News and views from the award-winning author of the novels The Skinny Years, America Libre, House Divided and Pancho Land

Sunday, October 18, 2009

Wal-Mart & Amazon price war reaches AMERICA LIBRE

The battle between Wal-Mart and Amazon has escalated to more than just "marquee" authors. An hour ago, I learned Walmart has undercut the listed price of my novel AMERICA LIBRE by 19 cents, making Wal-Mart's the lowest price for my novel on the web.

Although this is a boon for readers, they should also know that if this price war keeps up, many independent bookstores may be driven out of business -- and the brick and mortar chains may not be far behind. Also, the chances for a new author to get published in this kind of environment become infinitely more staggering than they already are.

While I welcome anything that makes books more accessible for readers, I think this may prove to be a short-sighted approach that ultimately hurts everyone. There truly is no such thing as a free lunch.

Raul Ramos y Sanchez


Anonymous said...

I want to comment on your use of the name O'Connor to depict a racist, bigoted character, who is ultimately killed in your novel for a number of vile deeds.

I'm very disappointed that you chose this name, and it shows a heartbreaking ignorance of the O'Connor family's history, and what that name symbolizes for many Irish people.

Francis O'Connor was a member of the San Patricio brigade, which fought valiantly on behalf of the Mexican people during the U.S.-Mexican war.

O'Connor was captured after losing both his legs in battle, and ultimately hung, despite his disability, for choosing to stand for justice.

And let me explain to you that this man's life -- and martyr's death -- exemplified the kind of strength and character that typifies the O'Connors.

Another Francis O'Connor, the nephew of one of the men who led the Irish uprising of 1798, was one of the leaders of Simon Bolivar's army, an army that is central to the liberation of Latin America from colonial rule.

Moreover, as an Irish Catholic, the O'Connor name is one that, frankly, I revere. In the face of religious and ethnic persecution that continued for centuries -- ultimately driving much of the Gaelic leadership from the country -- the O'Connor chieftains never fled and never wavered in their faith.

Their endurance became a symbol of perseverance through a dark, and terrible time in Irish history.

I am frankly heartbroken that you would choose to disrespect that great and honorable name, by choosing it for an ignorant bigot you portray as being murdered at the hands of your novel's heroes.

-- Brian

Anonymous said...

Raul Ramos y Sanchez said...


I am familiar with the San Patricios who chose to leave the prejudice of the U.S. Army and fight on the Mexican side during the U.S.-Mexican War. If you found the choice of the name O'Connor offensive, please understand it was not meant to be.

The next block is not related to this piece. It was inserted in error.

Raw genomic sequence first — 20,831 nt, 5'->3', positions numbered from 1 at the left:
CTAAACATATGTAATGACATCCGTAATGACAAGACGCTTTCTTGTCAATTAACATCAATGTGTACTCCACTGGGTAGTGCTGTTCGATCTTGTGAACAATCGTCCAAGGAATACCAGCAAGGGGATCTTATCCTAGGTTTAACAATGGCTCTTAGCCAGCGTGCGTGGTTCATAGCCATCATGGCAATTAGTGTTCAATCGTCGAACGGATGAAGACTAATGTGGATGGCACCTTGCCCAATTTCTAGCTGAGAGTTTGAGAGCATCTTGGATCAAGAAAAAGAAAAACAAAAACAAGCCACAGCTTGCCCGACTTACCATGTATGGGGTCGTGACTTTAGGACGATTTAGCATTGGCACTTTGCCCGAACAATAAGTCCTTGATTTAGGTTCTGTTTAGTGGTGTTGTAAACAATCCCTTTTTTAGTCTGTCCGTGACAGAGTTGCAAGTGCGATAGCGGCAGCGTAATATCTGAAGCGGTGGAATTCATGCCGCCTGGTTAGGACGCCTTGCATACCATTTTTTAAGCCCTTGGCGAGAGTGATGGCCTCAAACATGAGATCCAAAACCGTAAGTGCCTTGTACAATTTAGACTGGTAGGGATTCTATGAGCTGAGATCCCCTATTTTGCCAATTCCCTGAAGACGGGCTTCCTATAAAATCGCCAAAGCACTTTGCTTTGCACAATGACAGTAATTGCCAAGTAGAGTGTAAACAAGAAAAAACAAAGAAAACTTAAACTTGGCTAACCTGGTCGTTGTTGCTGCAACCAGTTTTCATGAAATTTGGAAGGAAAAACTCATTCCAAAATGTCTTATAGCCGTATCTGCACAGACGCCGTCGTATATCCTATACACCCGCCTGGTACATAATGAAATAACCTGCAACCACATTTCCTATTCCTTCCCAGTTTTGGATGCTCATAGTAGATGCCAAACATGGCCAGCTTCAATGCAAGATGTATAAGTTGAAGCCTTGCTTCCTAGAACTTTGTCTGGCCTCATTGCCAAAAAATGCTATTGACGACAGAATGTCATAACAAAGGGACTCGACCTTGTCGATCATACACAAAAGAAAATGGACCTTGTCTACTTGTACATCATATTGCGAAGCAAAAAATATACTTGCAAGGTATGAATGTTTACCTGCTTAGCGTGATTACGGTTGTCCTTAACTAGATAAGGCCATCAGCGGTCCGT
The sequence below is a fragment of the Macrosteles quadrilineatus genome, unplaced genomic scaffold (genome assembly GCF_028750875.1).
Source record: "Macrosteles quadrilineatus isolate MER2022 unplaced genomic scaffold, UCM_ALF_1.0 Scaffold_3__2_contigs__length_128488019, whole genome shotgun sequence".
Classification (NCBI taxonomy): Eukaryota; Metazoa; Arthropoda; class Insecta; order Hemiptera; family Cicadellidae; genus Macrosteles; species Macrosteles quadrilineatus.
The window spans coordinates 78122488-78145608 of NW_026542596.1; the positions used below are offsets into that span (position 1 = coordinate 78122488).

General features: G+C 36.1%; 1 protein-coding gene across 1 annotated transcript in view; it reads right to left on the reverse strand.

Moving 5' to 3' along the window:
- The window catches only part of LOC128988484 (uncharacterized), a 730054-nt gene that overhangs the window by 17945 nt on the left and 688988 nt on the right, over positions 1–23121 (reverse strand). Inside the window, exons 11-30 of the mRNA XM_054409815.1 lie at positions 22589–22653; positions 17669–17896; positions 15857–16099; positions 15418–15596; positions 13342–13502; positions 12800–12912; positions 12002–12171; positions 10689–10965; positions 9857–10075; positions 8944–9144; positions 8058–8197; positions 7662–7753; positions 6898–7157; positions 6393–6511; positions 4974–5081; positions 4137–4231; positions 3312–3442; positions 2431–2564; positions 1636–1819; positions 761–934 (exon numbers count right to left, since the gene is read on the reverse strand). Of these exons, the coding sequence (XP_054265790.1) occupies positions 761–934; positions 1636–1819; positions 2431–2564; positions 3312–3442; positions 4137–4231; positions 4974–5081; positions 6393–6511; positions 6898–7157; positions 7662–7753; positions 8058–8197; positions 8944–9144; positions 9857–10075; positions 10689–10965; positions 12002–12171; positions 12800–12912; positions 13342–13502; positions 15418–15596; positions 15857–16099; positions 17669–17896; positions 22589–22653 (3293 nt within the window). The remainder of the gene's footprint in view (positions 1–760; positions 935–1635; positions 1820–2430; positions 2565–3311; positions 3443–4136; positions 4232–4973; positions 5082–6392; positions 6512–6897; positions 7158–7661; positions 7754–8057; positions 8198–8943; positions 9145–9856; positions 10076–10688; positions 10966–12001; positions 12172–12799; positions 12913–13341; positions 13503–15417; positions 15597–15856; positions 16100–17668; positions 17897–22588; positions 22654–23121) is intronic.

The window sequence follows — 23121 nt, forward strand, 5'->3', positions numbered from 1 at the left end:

If you know much about my writing, you may know I am quite familiar with the injustices the Irish suffered at the hands of the Know Nothings and other nativist groups during the Ellis Island era. Italians, Jews and Eastern Europeans suffered similar scorn and violence during the same period. In fact, I chose an Irish character for the role in the book to underscore the nature of assimilation. That is, someone whose ancestors were once terrorized becomes the tormentor to the most recent arrivals. In many ways, that's a microcosm of U.S. immigration.

We all have a lot to learn about each other in this still new nation. I'm grateful to you for pointing out the O'Connor legacy. It's one of which you can be rightly proud.

Anonymous said...

I appreciate your response, and the good will with which it has been offered.

But I cannot swallow this pill.

We go to the same churches as you do. We go to the same schools. Priests with Irish names have preached, and demonstrated, and struggled for the rights of today's immigrants.

We share the same cemeteries and holy places.

Even our names reflect the language we brought with us from the Iberian peninsula, the language of the Gaels, spoken in that country before its conquest by the Romans.

Many of us still speak it.

And yet you give the name of one who is dear to our people to a piece of trash? One who is killed because of his "Anglo-Saxon" values?

Could you even bother to look up that name, to study its history before using it?

Would you tell the former president of Mexico Vicente Fox Fox (Sionach, in the original Gaelic) that he can't be trusted not to absorb such evil 'anglo' values because he doesn't bear the name of a conquistador?

This breaks my heart.

Anonymous said...

The Turner Diaries is banned from the Walmart shelves, but your version of racist hate is for sale there? Total hypocrisy!